Margaret Thatcher boasted about her privatisation “crusade” when she was prime minister. She wanted to try and buy people off, claiming owning shares would give workers a stake in the system.
She called it “popular capitalism” and declared she was “giving power to the people”. This is the big lie the Tories are repeating today. People are being offered a chance to buy a small part of something—Royal Mail—that they already wholly own.
Privatisation is not about empowering ordinary people. It isn’t even about making sections of the economy more efficient. Recent years have shown that in the railways, for example, competition has meant less efficient delivery of services.
It is simply about allowing the market into areas it has been excluded from. In the 1980s Thatcher ensured that big business could once again make profits from everyday necessities like providing fuel and energy, as well as manufacturing.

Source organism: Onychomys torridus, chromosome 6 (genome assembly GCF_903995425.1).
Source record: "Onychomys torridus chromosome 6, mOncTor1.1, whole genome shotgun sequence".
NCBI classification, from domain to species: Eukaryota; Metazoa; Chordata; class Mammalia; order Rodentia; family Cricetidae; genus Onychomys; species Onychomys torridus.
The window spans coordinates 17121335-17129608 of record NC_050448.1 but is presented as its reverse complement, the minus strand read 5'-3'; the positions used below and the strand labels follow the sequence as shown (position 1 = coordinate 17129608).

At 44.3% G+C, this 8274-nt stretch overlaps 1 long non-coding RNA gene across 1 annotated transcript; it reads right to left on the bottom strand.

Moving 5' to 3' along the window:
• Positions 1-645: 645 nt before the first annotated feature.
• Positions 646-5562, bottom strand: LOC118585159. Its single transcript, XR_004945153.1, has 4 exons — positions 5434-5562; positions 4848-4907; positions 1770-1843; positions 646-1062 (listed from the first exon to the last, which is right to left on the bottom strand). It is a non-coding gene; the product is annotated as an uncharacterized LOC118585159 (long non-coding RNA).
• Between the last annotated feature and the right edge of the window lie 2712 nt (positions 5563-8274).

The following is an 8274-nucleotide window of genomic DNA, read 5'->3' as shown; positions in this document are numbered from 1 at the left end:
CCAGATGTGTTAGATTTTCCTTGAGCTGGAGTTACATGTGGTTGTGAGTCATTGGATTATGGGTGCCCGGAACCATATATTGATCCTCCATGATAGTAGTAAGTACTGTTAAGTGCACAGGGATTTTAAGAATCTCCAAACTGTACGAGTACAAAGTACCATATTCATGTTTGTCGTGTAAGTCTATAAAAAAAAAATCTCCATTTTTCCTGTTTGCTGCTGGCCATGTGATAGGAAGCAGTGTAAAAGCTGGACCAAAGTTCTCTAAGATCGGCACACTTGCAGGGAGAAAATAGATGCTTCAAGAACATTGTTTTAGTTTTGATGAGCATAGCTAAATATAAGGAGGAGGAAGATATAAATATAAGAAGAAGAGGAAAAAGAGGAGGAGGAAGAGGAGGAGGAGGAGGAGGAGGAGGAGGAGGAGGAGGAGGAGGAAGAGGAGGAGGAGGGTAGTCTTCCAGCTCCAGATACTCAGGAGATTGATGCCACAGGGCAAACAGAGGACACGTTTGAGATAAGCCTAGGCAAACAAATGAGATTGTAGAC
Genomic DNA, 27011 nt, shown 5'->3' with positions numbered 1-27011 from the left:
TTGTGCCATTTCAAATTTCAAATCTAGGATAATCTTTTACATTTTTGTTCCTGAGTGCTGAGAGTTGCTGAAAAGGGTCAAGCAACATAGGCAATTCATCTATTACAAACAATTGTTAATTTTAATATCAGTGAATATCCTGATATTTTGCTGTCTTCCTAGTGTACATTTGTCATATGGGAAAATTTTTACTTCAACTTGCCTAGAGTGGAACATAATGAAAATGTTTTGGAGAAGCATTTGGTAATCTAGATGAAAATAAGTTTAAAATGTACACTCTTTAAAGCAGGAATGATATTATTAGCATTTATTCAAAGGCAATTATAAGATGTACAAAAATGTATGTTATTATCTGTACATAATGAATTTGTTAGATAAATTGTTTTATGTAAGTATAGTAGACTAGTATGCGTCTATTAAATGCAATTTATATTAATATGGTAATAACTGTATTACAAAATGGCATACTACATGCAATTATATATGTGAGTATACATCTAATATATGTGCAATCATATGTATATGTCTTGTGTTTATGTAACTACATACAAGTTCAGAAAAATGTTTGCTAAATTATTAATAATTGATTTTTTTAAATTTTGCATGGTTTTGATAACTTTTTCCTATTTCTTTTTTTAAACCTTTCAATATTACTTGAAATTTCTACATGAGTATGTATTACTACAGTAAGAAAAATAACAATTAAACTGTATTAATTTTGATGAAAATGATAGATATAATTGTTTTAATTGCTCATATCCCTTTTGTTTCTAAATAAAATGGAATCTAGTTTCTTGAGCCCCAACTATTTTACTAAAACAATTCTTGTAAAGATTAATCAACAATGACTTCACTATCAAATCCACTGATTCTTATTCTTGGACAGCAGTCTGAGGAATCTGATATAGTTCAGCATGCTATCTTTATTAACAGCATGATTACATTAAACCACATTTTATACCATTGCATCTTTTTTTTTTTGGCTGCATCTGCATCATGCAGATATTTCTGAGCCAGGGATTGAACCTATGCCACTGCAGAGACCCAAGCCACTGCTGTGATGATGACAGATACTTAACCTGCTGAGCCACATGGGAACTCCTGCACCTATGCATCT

Even she balked at privatising the post but David Cameron is driving it through. He wants his fat cat friends to get a chance to make profits from every part of our lives. Royal Mail is a big set piece sell-off, while in the NHS privatisation has been pushed by stealth over a longer period.
Most ordinary people don’t have the chance to buy into the system. The small investors the media are getting excited about are only a small percentage of buyers. Big institutions will buy the bulk and quickly hoover up many of the small shares from people who want or need to cash in fast.
Even those who do keep a few shares will not become mini capitalists who suddenly feel their interests coincide with the bosses, bankers and big business. They will have no ability to control or shape the postal service or how it is run.
After Thatcher many politicians, in particular Tony Blair, swallowed the myth that she had changed Britain fundamentally and forever. They said Britain had become a nation of homeowners and shareholders now bound ideologically to the system.
But today’s anger about the lack of affordable housing, rip off energy firms and attacks on the NHS show that this isn’t true. The economic crisis has shown the chaos and instability of the market—and bosses’ hypocrisy.
When private firms fail, states use public money to bail them out. State intervention is suddenly acceptable. The only society where everyone really had a stake would be a socialist society driven by need not profit. This would be run by the vast majority of ordinary people in the interests of the vast majority—not just a few city fat cats.